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"Of course Israel has a right to exist... but with Palestine, not at the expense of the Palestinians." That was the message of an ecumenical accompanier speaking today (6th August 2013) at Just Festival in Edinburgh.
A good body of people gathered in the Persian Tent at St John's (venue 27), Just Festival's most intimate venue, to hear a moving and informative talk by Tricia Griffin on her time on the West Bank.
Tricia (pictured, speaking) was in the region for three months under the auspices of the Ecumenical Accompaniment Programme in Palestine and Israel (EAPPI), which is coordinated globally by the World Council of Churches (WCC) and in Britain and Ireland by the Quakers (Religious Society of Friends).
EAPPI promotes nonviolent observation to assist conflict reduction. It favours a just-peace to benefit all in the region. It draws on volunteers from some 20 countries in Europe, north America and beyond.
The EAPPI programme enables people to talk to both Israelis and Palestinians, to link with peace activists, and also to understand the reality for Palestinians of life under occupation, including the seizing without compensation of land, water and the means of livelihood.
For example, the settlement of Efrat overflows its sewage onto agricultural land, making the produce there unsaleable. In other areas schools have been similarly affected.
Both the settlements and what some call a 'peace wall' and others a barrier also hinder transport and travel, disrupting the Palestinian economy very seriously.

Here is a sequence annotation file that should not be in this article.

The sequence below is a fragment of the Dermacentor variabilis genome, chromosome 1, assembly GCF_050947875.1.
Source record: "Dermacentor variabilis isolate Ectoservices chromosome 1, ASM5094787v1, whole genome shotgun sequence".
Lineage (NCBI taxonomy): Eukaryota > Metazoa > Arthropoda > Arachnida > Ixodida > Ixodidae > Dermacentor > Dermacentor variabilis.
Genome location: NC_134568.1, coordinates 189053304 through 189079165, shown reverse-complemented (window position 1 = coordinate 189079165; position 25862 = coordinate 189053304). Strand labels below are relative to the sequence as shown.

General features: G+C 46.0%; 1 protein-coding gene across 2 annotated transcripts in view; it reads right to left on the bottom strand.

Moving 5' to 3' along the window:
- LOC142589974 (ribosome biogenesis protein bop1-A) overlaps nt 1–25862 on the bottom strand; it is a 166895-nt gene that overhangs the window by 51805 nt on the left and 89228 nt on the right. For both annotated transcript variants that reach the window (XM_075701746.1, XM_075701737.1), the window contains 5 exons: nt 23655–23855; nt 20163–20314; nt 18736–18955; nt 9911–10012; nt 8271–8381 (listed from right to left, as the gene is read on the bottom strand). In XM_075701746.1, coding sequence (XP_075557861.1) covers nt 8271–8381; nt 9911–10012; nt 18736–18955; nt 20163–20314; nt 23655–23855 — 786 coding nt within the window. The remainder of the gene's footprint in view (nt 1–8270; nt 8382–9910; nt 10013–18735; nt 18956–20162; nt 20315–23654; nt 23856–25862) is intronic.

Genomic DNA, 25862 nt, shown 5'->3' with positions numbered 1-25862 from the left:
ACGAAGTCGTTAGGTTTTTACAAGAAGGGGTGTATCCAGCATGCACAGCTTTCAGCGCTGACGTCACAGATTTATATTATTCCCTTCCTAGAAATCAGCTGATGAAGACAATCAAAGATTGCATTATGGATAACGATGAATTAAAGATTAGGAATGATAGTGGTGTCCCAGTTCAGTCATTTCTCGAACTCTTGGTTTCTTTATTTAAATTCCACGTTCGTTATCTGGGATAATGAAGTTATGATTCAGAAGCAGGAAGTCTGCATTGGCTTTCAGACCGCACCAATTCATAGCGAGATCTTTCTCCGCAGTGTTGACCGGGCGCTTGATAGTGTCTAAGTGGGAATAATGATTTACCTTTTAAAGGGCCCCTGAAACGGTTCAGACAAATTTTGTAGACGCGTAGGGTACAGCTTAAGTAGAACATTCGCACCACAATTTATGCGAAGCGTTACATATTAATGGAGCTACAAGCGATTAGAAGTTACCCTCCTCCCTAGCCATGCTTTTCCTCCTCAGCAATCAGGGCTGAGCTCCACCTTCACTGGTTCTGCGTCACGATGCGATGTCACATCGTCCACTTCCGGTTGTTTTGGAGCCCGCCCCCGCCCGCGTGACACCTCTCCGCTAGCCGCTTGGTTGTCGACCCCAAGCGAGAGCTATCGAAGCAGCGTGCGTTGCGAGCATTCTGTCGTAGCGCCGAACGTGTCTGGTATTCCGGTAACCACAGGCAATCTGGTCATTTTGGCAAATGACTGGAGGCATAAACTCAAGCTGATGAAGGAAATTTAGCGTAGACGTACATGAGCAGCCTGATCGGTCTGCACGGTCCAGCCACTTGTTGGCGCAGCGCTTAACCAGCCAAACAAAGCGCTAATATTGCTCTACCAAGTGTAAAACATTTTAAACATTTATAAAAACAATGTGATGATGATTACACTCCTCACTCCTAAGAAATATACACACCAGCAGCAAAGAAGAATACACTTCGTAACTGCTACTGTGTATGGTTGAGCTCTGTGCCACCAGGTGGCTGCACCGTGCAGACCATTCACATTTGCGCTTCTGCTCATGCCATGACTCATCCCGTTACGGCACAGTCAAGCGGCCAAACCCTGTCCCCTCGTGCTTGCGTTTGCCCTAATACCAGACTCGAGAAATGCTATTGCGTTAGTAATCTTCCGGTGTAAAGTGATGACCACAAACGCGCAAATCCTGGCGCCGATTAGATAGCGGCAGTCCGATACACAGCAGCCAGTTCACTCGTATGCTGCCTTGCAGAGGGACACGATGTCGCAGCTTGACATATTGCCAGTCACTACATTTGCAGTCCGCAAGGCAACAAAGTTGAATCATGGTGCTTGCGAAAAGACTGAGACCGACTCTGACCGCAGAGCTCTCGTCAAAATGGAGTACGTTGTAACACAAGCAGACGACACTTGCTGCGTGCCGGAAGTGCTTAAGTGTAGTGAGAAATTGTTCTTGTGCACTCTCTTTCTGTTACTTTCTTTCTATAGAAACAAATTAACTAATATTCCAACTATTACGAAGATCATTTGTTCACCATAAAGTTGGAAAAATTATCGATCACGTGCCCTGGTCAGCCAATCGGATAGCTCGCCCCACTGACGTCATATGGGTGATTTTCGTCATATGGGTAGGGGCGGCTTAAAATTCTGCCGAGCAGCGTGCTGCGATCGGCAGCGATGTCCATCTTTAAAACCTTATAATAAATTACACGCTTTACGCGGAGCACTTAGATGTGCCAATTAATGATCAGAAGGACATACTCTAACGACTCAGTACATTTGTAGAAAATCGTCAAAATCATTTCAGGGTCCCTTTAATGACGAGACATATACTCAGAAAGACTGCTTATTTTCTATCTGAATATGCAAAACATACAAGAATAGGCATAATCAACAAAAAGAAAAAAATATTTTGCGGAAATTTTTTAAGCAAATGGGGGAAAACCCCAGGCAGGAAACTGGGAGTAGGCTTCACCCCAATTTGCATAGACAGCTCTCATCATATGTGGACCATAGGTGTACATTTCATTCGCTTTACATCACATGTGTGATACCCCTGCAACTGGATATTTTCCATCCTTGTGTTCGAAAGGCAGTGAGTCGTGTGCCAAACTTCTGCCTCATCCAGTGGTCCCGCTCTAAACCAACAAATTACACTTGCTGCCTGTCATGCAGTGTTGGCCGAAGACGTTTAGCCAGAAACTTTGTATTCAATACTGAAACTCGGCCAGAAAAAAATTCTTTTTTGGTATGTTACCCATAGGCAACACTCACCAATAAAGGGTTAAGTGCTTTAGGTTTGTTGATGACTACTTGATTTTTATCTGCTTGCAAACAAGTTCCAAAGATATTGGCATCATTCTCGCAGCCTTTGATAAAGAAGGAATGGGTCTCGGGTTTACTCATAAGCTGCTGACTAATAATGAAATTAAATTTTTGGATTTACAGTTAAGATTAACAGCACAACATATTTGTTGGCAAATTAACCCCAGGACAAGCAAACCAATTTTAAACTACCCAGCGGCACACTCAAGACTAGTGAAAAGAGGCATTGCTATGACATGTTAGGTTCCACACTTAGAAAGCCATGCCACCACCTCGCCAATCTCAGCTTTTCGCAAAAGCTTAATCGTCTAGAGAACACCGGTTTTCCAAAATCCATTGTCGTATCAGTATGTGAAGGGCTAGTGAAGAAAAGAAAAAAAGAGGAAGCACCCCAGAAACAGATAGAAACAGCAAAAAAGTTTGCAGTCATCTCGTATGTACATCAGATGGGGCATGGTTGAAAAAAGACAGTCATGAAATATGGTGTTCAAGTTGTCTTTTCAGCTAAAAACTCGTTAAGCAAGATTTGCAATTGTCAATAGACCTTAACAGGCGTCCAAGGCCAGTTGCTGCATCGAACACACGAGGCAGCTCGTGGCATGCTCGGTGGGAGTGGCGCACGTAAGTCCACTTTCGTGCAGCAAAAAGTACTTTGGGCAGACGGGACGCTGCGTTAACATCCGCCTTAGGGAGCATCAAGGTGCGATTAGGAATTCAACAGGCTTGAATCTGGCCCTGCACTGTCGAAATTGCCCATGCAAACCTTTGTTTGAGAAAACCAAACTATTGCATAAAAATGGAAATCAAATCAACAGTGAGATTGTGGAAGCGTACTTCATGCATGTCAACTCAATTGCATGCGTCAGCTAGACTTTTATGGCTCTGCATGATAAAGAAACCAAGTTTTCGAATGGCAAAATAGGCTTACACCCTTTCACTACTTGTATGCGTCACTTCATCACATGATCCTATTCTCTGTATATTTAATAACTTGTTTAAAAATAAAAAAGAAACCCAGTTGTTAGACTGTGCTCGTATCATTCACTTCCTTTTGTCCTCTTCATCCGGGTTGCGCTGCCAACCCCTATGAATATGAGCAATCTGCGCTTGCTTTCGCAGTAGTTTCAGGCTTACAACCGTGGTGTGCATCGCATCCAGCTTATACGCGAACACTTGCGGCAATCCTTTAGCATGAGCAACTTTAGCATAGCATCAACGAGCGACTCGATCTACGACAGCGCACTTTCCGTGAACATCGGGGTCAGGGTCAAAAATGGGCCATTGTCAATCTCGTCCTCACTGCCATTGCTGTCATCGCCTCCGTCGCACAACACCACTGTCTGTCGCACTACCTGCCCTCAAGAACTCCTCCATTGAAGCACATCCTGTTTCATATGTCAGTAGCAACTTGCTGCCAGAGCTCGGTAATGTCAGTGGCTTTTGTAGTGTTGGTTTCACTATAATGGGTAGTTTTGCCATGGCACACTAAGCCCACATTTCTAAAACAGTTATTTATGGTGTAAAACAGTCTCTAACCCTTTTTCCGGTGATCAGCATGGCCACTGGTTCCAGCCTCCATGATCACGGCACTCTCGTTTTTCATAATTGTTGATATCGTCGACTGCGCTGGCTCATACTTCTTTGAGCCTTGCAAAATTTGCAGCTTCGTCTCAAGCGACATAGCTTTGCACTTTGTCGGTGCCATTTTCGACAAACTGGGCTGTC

The barrier is 708 kilometres, more than twice the length of the agreed Green Line. It is also built 85 per cent on Palestinian land.
"People on both sides of the conflict naturally think they are right, and they have various opinions,' observed Ms Griffin. "But there is also fact to contend."
Factually, she pointed out, settlements are illegal under International Humanitarian Law, in violation of article 49 of the 4th Geneva Convention - underlined in 2004 by the International Court of Justice.
Israeli groups working for peace and opposing the occupation often feel marginalised, and value the chance to have their voices and concerns heard. They include Rabbis for Human Rights, Breaking the Silence (Israeli veteran soldiers), Women in Black (a group of whom also meet regularly in Edinburgh) and a variety of conscientious objectors.
Villages and settlers are very close together, and there are frequent attacks on villagers. Rabbis are among those who help with care of olive groves and other tasks to support local Palestinians.
Both Jews and Arabs also work together to rebuild Palestinian homes demolished by Israeli troops.
"Peace and justice is all we ask, and to have our dignity. Our hope comes from our faith in God, our belief in nonviolence and the love of God," said one activist.
The Ecumenical Accompaniment Programme in Palestine and Israel brings internationals to the West Bank to experience life under occupation. Ecumenical Accompaniers (EAs) provide protective presence to vulnerable communities, monitor and report human rights abuses and support Palestinians and Israelis working together for peace.
When they return home, EAs campaign for a just and peaceful resolution to the Israeli/Palestinian conflict through an end to the occupation, respect for international law and implementation of UN resolutions.
* EAPPI: http://www.eappi.org
* The Just Festival, also known simply as Just, runs from 2-26 August 2013. It is based at St John's Church (Princes Street and Lothian Road) and some 27 other venues, and combines artistic and performance style events with conversations, talks, films exhibits and other ways of exploring how to live together creatively in a mixed-belief society.
* Ekklesia is a sponsor of Just Festival. Our news, reporting and comment is aggregated at: www.ekklesia.co.uk/justfestival
© Simon Barrow is co-director of Ekklesia and a media adviser for the 2013 Just Festival.Tweet